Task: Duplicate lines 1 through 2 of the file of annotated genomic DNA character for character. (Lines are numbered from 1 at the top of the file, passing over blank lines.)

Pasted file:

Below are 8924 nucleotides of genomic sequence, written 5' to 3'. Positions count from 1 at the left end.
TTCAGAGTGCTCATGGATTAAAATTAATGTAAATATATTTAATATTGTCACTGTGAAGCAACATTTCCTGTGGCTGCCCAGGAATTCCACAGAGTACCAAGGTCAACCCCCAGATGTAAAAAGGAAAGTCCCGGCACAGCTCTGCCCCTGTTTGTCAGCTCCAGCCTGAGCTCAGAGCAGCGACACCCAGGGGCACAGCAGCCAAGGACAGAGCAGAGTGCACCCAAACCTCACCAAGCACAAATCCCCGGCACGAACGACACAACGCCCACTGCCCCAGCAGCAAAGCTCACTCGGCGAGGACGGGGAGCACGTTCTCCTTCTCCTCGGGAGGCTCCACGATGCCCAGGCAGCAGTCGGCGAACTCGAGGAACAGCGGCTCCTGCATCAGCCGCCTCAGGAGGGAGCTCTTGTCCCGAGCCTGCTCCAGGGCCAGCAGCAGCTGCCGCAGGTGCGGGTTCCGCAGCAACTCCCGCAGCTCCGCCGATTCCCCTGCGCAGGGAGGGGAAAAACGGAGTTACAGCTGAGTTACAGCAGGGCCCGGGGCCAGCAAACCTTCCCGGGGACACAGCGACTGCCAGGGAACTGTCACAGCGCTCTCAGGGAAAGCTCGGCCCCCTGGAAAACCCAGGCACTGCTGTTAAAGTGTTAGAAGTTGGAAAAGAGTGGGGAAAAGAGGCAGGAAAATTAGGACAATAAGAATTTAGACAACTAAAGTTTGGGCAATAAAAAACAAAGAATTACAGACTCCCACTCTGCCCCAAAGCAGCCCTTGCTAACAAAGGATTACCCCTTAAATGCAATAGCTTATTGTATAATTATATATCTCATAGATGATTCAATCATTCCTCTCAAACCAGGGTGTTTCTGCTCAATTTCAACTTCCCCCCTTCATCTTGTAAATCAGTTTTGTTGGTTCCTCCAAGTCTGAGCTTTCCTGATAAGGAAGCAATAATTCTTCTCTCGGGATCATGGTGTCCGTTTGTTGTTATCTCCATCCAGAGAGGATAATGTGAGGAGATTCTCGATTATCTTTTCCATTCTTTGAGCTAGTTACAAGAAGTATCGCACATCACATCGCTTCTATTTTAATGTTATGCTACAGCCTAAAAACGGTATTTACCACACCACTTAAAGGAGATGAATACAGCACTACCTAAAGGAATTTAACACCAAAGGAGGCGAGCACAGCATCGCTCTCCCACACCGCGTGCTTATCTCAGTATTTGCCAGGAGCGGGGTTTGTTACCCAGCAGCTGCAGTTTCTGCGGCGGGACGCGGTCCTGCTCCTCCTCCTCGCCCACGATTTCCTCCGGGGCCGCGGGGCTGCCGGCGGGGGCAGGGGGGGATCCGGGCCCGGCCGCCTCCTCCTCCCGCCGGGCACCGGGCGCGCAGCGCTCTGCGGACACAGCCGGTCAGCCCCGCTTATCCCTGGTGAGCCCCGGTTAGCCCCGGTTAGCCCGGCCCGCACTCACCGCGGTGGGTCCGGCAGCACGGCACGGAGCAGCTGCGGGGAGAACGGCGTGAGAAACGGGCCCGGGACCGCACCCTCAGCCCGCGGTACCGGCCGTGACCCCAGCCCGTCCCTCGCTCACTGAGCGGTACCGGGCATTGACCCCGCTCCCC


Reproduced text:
Below are 8924 nucleotides of genomic sequence, written 5' to 3'. Positions count from 1 at the left end.
TTCAGAGTGCTCATGGATTAAAATTAATGTAAATATATTTAATATTGTCACTGTGAAGCAACATTTCCTGTGGCTGCCCAGGAATTCCACAGAGTACCAAGGTCAACCCCCAGATGTAAAAAGGAAAGTCCCGGCACAGCTCTGCCCCTGTTTGTCAGCTCCAGCCTGAGCTCAGAGCAGCGACACCCAGGGGCACAGCAGCCAAGGACAGAGCAGAGTGCACCCAAACCTCACCAAGCACAAATCCCCGGCACGAACGACACAACGCCCACTGCCCCAGCAGCAAAGCTCACTCGGCGAGGACGGGGAGCACGTTCTCCTTCTCCTCGGGAGGCTCCACGATGCCCAGGCAGCAGTCGGCGAACTCGAGGAACAGCGGCTCCTGCATCAGCCGCCTCAGGAGGGAGCTCTTGTCCCGAGCCTGCTCCAGGGCCAGCAGCAGCTGCCGCAGGTGCGGGTTCCGCAGCAACTCCCGCAGCTCCGCCGATTCCCCTGCGCAGGGAGGGGAAAAACGGAGTTACAGCTGAGTTACAGCAGGGCCCGGGGCCAGCAAACCTTCCCGGGGACACAGCGACTGCCAGGGAACTGTCACAGCGCTCTCAGGGAAAGCTCGGCCCCCTGGAAAACCCAGGCACTGCTGTTAAAGTGTTAGAAGTTGGAAAAGAGTGGGGAAAAGAGGCAGGAAAATTAGGACAATAAGAATTTAGACAACTAAAGTTTGGGCAATAAAAAACAAAGAATTACAGACTCCCACTCTGCCCCAAAGCAGCCCTTGCTAACAAAGGATTACCCCTTAAATGCAATAGCTTATTGTATAATTATATATCTCATAGATGATTCAATCATTCCTCTCAAACCAGGGTGTTTCTGCTCAATTTCAACTTCCCCCCTTCATCTTGTAAATCAGTTTTGTTGGTTCCTCCAAGTCTGAGCTTTCCTGATAAGGAAGCAATAATTCTTCTCTCGGGATCATGGTGTCCGTTTGTTGTTATCTCCATCCAGAGAGGATAATGTGAGGAGATTCTCGATTATCTTTTCCATTCTTTGAGCTAGTTACAAGAAGTATCGCACATCACATCGCTTCTATTTTAATGTTATGCTACAGCCTAAAAACGGTATTTACCACACCACTTAAAGGAGATGAATACAGCACTACCTAAAGGAATTTAACACCAAAGGAGGCGAGCACAGCATCGCTCTCCCACACCGCGTGCTTATCTCAGTATTTGCCAGGAGCGGGGTTTGTTACCCAGCAGCTGCAGTTTCTGCGGCGGGACGCGGTCCTGCTCCTCCTCCTCGCCCACGATTTCCTCCGGGGCCGCGGGGCTGCCGGCGGGGGCAGGGGGGGATCCGGGCCCGGCCGCCTCCTCCTCCCGCCGGGCACCGGGCGCGCAGCGCTCTGCGGACACAGCCGGTCAGCCCCGCTTATCCCTGGTGAGCCCCGGTTAGCCCCGGTTAGCCCGGCCCGCACTCACCGCGGTGGGTCCGGCAGCACGGCACGGAGCAGCTGCGGGGAGAACGGCGTGAGAAACGGGCCCGGGACCGCACCCTCAGCCCGCGGTACCGGCCGTGACCCCAGCCCGTCCCTCGCTCACTGAGCGGTACCGGGCATTGACCCCGCTCCCC